The following is an excerpt from a report compiled by Michael Pachter of Wedbush Securities.
On Thursday, EA (NASDAQ:EA) announced that it will not publish a college football game next year, and that it was evaluating the future of the franchise. The company cited two factors in its decision: (1) the dispute between the NCAA and student athletes over compensation, and (2) the withdrawal of licenses from the NCAA and multiple conferences for the game. These factors have made it more difficult for EA to deliver an authentic college football gaming experience, and the company opted to put the franchise on hold indefinitely to avoid delivering an inferior product.
Also on Thursday, according to various media reports, EA Sports and the Collegiate Licensing Company (NYSE:CLC) settled all claims in a lawsuit brought against them by former college athletes seeking compensation for the use of college athletes’ names, images, and likenesses. The terms of the settlements are confidential until they are presented for preliminary court approval. The NCAA remains as a defendant in the athletes’ lawsuit.
Thursday’s announcement by EA and the settlement of the outstanding lawsuit came just two months after EA reinforced its commitment to a college football game after the NCAA withdrew its support. In July, the NCAA announced that it would not enter into a new contract with EA after the expiration of its current agreement in June 2014 for the license of its name and logo for the EA Sports NCAA Football video game. In response, Andrew Wilson, then the head of EA Sports and now EA’s new CEO, announced that the company was already working on a new college football game for the next-gen consoles.
We did not expect the expiration of the NCAA contract to have a material impact on sales of EA’s college football games, as EA also has an agreement with the CLC, which represents a large number of the NCAA’s member schools, and allows EA to use the uniforms and logos of the members of different conferences and teams. At that time, we estimated that the total royalty paid for the college football game is likely around $10-15 million annually, with the CLC getting approximately $8-12 million of that amount and the NCAA getting the rest.
However, EA’s ability to develop a realistic college football game became much more difficult once a number of key conferences withdrew their licenses for the game. In August, the Southeastern Conference, Big Ten, and Pac-12 collegiate athletic conferences announced that they would no longer license conference trademarks for the franchise. We believe EA’s profit from the college football game was quite small in past years, likely around $10-15 million from the 1.5-2.0 million units the game sold annually. We believe that the three conferences were seeking significantly higher license fees, and EA chose to abandon the game rather than continue to publish it at a potential loss.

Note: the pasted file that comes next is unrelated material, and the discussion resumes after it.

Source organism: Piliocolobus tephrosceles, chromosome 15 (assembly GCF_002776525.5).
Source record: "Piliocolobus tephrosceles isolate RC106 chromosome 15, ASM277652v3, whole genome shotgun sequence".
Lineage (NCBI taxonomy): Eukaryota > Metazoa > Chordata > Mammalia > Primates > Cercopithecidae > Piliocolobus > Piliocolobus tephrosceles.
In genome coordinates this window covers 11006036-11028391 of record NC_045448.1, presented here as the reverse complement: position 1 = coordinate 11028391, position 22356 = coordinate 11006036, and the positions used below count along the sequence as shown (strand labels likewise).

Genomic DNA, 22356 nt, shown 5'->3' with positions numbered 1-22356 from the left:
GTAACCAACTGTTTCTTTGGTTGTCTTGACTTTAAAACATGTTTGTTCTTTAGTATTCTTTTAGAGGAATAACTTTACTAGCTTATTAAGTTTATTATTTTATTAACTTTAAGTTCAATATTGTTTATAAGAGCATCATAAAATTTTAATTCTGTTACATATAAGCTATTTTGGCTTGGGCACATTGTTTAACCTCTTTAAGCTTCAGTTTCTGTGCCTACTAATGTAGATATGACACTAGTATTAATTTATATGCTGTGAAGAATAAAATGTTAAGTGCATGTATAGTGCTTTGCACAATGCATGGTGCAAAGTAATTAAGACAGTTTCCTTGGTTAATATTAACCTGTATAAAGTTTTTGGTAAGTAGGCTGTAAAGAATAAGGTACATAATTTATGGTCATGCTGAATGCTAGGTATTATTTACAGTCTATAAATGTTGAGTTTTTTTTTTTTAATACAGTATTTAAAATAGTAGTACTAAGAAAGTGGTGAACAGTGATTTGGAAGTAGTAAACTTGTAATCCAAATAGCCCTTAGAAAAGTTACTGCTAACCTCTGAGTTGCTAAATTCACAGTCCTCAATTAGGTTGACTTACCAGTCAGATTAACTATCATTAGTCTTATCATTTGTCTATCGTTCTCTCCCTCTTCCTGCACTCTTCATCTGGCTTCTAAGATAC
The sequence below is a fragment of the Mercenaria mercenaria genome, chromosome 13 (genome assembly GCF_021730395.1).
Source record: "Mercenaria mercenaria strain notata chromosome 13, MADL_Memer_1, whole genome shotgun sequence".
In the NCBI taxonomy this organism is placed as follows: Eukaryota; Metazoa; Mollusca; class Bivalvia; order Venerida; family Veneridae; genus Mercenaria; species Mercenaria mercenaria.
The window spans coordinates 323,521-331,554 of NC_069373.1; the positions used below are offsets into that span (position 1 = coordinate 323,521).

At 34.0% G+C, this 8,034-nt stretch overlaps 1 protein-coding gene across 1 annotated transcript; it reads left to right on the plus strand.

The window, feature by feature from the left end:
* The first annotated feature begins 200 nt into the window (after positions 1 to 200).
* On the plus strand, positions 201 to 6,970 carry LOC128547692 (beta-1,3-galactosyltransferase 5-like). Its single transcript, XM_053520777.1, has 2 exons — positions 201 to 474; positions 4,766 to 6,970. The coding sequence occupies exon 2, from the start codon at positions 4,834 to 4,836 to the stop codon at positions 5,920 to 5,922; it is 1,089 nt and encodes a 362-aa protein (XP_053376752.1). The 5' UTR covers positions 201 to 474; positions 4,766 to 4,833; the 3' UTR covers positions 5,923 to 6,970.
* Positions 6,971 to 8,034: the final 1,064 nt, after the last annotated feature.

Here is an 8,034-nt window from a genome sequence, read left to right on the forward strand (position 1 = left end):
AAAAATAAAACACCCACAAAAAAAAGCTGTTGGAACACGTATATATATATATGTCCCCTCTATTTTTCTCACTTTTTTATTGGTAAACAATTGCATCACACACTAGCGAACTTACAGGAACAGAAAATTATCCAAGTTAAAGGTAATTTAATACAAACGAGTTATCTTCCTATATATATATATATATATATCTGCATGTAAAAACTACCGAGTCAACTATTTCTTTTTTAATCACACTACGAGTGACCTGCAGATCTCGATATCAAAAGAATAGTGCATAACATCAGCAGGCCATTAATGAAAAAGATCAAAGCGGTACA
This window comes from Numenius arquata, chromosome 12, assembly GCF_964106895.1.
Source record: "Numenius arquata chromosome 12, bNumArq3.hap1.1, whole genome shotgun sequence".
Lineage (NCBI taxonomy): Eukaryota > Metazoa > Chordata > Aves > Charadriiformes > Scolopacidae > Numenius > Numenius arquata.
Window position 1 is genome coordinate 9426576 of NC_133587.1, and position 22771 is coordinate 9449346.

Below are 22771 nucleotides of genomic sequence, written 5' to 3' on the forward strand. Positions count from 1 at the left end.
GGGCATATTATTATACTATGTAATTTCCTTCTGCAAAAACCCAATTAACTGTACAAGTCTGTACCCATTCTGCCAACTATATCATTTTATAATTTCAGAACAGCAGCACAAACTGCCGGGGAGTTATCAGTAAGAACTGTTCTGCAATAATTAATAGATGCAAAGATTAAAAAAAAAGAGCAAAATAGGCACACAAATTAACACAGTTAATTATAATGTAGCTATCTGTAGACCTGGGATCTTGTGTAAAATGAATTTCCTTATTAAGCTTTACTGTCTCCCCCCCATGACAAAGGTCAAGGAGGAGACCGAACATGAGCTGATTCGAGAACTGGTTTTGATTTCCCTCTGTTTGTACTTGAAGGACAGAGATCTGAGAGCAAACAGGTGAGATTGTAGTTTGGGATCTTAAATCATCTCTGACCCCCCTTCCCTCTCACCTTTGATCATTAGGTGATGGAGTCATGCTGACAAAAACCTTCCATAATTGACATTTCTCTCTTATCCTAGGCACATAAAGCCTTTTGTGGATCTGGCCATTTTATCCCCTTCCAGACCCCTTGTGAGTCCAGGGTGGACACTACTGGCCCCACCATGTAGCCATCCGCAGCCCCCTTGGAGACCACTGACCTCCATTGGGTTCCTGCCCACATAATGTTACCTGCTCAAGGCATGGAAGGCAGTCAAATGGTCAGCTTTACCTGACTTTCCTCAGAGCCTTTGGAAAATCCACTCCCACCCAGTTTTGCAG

We are maintaining our estimates for EA as the terms of the settlement and the small revenue and profit shortfall from no college football game next year will likely be offset by slightly stronger-than-expected adoption of the nextgen consoles and games. We estimate that the college football game generated under $100 million in revenue and between $0.02-0.03 in EPS. Sony’s recent announcement delaying the launch of the PS4 in Japan suggests to us that Japanese supply will be diverted to EA’s core Western markets, and we expect Microsoft’s Xbox One to sell well in those regions from launch. In our view, next-generation console sales strength is likely to offset the modest impact from abandonment of the college football game. Our FY:14 estimates for revenue of $4.06 billion and EPS of $1.25, and our FY:15 estimates for revenue of $4.40 billion and EPS of $1.65 remain unchanged.
Maintaining our OUTPERFORM rating and our 12-month price target of $30. Our price target is based upon a forward P/E of 18x our $1.65 EPS estimate for FY:15, and reflects improving execution, the positive impact of digital growth on top- and bottom-line expansion, and a strong next-gen slate of games. We recommend that investors continue to accumulate shares of EA while they trade at a discount to our price target.
Investment thesis: We remain positive on the EA story, with guidance for a difficult transition year supporting our positive bias. Despite recent execution missteps and a relatively low number of packaged goods in FY:13 that drove a year-over-year revenue decline, EA managed to hold earnings relatively flat, primarily due to unrivaled digital strength. We believe the company has a better line-up of packaged goods releases this year, is likely to maintain digital revenues, and is best positioned among its peers to exploit what we expect to be an uptick in game sales once Microsoft’s Xbox One and Sony’s PS4 launch. We believe EA represents the best opportunity for investors to benefit from continued digital growth for the industry in the coming years, as well as from a likely rebound in packaged goods sales as the new consoles are adopted.
Risks to attainment of our share price target include changes to game release timing, greater-than-expected deterioration of the average selling price (NYSE:ASP) for game software, the effects of competition, changing macroeconomic factors, and lowerthan-expected consumer demand for video game hardware.
Michael Pachter is an analyst at Wedbush Securities.